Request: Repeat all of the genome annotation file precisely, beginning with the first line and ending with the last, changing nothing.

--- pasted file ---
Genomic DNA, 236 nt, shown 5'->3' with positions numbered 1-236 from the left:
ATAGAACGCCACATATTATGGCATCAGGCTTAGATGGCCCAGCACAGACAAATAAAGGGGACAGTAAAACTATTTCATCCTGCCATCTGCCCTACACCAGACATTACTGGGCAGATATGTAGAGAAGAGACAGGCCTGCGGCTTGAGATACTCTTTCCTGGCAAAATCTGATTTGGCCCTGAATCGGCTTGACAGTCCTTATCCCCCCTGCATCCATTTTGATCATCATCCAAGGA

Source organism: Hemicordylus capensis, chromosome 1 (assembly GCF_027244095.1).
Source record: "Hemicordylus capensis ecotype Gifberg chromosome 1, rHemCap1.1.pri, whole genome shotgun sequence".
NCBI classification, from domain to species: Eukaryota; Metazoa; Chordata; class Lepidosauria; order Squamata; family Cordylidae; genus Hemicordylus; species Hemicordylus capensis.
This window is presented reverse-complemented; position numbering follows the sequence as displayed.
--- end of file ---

Genomic DNA, 236 nt, shown 5'->3' with positions numbered 1-236 from the left:
ATAGAACGCCACATATTATGGCATCAGGCTTAGATGGCCCAGCACAGACAAATAAAGGGGACAGTAAAACTATTTCATCCTGCCATCTGCCCTACACCAGACATTACTGGGCAGATATGTAGAGAAGAGACAGGCCTGCGGCTTGAGATACTCTTTCCTGGCAAAATCTGATTTGGCCCTGAATCGGCTTGACAGTCCTTATCCCCCCTGCATCCATTTTGATCATCATCCAAGGA

Source organism: Hemicordylus capensis, chromosome 1 (assembly GCF_027244095.1).
Source record: "Hemicordylus capensis ecotype Gifberg chromosome 1, rHemCap1.1.pri, whole genome shotgun sequence".
NCBI classification, from domain to species: Eukaryota; Metazoa; Chordata; class Lepidosauria; order Squamata; family Cordylidae; genus Hemicordylus; species Hemicordylus capensis.
This window is presented reverse-complemented; position numbering follows the sequence as displayed.